If sold and exercised, obligate you to deliver the underlying asset (call) or take delivery of the underlying asset (put) at the strike price regardless of the current price of the underlying asset.

Are good for a specified period of time, after which they expire and you lose your right to buy or sell the underlying instrument at the specified price.

When bought are done so at a debit to the buyer.

When sold are done so by giving a credit to the seller.

Are available in several strike prices representing the price of the underlying instrument.

Have a cost referred to as the option premium.

The price reflects a variety of factors including the current price of the underlying asset, the strike price, the time remaining until expiration, and volatility.

Are not available on every stock. There are approximately 2,200 stocks with tradable options. Each stock option represents 100 shares of a company’s stock.

U.S. Government Required Disclaimer - Forex, futures, stock, and options trading is not appropriate for everyone. There is a substantial risk of loss associated with trading these markets. Losses can and will occur. No system or methodology has ever been developed that can guarantee profits or ensure freedom from losses. No representation or implication is being made that using the Trading Concepts methodology or system or the information in this letter will generate profits or ensure freedom from losses.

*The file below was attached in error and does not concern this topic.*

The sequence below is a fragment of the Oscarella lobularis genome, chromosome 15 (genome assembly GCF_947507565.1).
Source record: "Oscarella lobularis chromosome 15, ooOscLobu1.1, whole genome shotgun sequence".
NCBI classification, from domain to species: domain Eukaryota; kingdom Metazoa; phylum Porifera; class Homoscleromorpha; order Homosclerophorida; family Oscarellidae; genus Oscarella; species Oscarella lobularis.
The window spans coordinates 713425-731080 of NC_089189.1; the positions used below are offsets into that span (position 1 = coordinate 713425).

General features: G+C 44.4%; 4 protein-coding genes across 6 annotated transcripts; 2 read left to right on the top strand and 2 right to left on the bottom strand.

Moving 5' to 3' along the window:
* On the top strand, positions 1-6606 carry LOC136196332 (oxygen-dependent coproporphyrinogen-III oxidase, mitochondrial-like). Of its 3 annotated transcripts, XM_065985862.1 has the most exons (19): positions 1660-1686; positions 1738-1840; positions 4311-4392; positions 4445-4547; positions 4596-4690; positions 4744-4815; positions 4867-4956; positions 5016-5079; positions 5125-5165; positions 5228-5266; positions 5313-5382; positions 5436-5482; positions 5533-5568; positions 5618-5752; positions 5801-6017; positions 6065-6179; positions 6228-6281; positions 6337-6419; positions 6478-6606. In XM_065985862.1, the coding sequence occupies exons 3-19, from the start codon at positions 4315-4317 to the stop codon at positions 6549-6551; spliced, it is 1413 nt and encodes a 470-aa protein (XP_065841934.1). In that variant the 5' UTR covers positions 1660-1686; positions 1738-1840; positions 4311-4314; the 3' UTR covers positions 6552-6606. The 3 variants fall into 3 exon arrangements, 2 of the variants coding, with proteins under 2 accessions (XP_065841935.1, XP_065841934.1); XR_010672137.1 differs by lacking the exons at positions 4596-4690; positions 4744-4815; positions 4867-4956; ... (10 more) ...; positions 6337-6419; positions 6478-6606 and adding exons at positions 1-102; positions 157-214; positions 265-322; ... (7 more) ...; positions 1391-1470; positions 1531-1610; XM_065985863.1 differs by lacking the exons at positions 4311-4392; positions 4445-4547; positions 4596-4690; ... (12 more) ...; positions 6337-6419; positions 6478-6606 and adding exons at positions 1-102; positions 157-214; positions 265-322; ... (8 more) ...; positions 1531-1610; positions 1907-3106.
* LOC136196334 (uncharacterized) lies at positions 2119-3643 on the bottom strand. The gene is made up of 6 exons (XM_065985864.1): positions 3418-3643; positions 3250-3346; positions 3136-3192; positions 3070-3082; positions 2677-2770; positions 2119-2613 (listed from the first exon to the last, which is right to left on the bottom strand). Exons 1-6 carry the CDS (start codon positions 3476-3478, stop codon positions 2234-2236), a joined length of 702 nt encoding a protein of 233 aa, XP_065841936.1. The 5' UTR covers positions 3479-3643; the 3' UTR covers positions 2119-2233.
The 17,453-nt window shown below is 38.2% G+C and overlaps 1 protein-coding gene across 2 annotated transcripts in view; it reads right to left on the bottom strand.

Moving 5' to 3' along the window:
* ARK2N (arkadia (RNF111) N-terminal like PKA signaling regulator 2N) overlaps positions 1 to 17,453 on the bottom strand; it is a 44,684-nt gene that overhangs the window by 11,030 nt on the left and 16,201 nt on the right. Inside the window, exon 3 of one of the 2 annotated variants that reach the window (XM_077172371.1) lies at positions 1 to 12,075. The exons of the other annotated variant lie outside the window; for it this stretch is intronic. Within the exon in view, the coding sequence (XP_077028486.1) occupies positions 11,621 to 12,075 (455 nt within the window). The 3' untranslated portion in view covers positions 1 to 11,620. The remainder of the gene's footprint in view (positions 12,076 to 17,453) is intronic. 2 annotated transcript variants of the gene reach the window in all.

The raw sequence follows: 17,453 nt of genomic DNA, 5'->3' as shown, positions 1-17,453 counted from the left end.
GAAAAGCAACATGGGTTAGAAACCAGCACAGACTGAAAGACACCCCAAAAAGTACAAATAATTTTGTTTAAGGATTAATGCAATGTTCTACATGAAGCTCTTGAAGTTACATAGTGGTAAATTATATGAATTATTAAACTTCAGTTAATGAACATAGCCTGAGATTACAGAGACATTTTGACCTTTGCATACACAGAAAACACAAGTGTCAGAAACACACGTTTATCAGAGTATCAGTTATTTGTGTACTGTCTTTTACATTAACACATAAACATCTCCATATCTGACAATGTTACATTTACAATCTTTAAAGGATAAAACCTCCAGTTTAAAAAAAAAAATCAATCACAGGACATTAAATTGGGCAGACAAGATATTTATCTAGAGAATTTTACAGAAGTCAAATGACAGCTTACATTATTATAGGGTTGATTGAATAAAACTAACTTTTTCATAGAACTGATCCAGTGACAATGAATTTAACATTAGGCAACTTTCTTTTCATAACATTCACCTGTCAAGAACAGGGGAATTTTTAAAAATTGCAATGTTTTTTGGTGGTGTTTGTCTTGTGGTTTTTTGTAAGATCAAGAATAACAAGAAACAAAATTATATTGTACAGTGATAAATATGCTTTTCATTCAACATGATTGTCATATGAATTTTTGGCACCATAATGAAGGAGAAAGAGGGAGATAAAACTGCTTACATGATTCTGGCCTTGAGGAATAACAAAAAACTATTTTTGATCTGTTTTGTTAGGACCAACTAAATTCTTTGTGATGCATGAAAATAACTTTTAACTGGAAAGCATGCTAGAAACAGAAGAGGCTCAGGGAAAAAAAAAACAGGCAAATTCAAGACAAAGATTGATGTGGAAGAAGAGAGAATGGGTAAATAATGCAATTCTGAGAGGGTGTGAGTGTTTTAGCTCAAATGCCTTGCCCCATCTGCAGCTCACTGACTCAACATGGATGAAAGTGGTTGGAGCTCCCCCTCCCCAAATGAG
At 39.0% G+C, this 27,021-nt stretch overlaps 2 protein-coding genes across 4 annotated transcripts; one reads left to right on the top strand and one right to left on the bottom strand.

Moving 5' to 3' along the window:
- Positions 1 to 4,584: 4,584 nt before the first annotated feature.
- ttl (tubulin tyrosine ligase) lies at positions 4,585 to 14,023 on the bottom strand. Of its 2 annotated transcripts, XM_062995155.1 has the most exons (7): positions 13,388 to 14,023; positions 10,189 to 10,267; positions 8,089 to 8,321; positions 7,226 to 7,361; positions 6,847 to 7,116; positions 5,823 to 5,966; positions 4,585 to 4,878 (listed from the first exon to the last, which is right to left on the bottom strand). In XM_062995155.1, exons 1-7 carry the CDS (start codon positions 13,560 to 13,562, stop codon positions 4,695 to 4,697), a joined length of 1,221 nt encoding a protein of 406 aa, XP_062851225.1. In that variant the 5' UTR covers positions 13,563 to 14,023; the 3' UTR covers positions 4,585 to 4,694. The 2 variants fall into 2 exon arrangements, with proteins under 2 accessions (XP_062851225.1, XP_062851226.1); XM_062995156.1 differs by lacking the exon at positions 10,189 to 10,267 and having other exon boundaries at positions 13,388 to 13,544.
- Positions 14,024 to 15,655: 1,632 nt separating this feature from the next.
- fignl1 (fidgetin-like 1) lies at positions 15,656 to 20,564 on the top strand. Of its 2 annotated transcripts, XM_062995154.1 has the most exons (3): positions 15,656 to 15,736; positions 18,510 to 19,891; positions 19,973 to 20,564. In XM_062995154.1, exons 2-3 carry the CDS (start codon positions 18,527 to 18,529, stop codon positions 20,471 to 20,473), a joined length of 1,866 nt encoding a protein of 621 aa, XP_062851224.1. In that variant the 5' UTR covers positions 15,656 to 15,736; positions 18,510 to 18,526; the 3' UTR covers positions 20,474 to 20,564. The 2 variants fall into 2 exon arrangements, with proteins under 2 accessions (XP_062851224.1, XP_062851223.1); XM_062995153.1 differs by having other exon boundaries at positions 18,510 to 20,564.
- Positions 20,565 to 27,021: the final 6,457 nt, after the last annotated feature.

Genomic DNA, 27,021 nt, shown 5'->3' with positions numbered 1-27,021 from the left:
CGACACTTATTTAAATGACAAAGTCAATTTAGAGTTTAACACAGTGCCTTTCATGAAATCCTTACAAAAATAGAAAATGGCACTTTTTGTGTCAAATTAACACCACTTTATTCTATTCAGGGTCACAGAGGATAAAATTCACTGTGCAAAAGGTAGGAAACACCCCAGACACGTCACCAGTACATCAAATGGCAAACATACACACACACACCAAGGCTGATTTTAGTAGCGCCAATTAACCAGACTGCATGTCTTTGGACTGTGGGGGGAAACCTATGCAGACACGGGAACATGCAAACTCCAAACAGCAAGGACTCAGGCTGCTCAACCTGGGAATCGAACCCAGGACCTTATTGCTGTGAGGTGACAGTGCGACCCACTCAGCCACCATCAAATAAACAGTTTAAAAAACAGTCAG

HYPOTHETICAL OR SIMULATED PERFORMANCE RESULTS HAVE CERTAIN LIMITATIONS. UNLIKE AN ACTUAL PERFORMANCE RECORD, SIMULATED RESULTS DO NOT REPRESENT ACTUAL TRADING. ALSO, SINCE THE TRADES HAVE NOT BEEN EXECUTED, THE RESULTS MAY HAVE UNDER-OR-OVER COMPENSATED FOR THE IMPACT, IF ANY, OF CERTAIN MARKET FACTORS, SUCH AS LACK OF LIQUIDITY. SIMULATED TRADING PROGRAMS IN GENERAL ARE ALSO SUBJECT TO THE FACT THAT THEY ARE DESIGNED WITH THE BENEFIT OF HINDSIGHT. NO REPRESENTATION IS BEING MADE THAT ANY ACCOUNT WILL OR IS LIKELY TO ACHIEVE PROFIT OR LOSSES SIMILAR TO THOSE SHOWN.